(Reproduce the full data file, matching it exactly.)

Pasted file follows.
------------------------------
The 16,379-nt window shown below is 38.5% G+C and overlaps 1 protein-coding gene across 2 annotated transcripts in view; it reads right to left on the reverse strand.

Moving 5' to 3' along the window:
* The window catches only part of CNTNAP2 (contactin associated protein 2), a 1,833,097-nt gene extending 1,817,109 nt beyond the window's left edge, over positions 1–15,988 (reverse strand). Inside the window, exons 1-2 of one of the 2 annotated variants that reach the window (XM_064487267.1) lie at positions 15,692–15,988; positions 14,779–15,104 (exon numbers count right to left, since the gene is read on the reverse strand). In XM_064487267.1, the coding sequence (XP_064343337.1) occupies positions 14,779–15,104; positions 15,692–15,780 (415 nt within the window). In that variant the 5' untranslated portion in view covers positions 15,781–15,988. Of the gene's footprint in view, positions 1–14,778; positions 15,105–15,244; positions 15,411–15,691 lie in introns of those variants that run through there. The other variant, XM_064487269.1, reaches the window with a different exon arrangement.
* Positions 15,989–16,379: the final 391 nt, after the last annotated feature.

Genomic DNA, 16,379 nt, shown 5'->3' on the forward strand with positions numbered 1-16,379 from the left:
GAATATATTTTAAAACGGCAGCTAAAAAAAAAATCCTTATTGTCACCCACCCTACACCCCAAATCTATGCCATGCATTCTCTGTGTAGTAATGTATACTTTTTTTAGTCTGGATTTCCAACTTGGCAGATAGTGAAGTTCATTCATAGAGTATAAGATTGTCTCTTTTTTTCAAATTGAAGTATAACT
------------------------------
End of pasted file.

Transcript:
The 16,379-nt window shown below is 38.5% G+C and overlaps 1 protein-coding gene across 2 annotated transcripts in view; it reads right to left on the reverse strand.

Moving 5' to 3' along the window:
* The window catches only part of CNTNAP2 (contactin associated protein 2), a 1,833,097-nt gene extending 1,817,109 nt beyond the window's left edge, over positions 1–15,988 (reverse strand). Inside the window, exons 1-2 of one of the 2 annotated variants that reach the window (XM_064487267.1) lie at positions 15,692–15,988; positions 14,779–15,104 (exon numbers count right to left, since the gene is read on the reverse strand). In XM_064487267.1, the coding sequence (XP_064343337.1) occupies positions 14,779–15,104; positions 15,692–15,780 (415 nt within the window). In that variant the 5' untranslated portion in view covers positions 15,781–15,988. Of the gene's footprint in view, positions 1–14,778; positions 15,105–15,244; positions 15,411–15,691 lie in introns of those variants that run through there. The other variant, XM_064487269.1, reaches the window with a different exon arrangement.
* Positions 15,989–16,379: the final 391 nt, after the last annotated feature.

Genomic DNA, 16,379 nt, shown 5'->3' on the forward strand with positions numbered 1-16,379 from the left:
GAATATATTTTAAAACGGCAGCTAAAAAAAAAATCCTTATTGTCACCCACCCTACACCCCAAATCTATGCCATGCATTCTCTGTGTAGTAATGTATACTTTTTTTAGTCTGGATTTCCAACTTGGCAGATAGTGAAGTTCATTCATAGAGTATAAGATTGTCTCTTTTTTTCAAATTGAAGTATAACT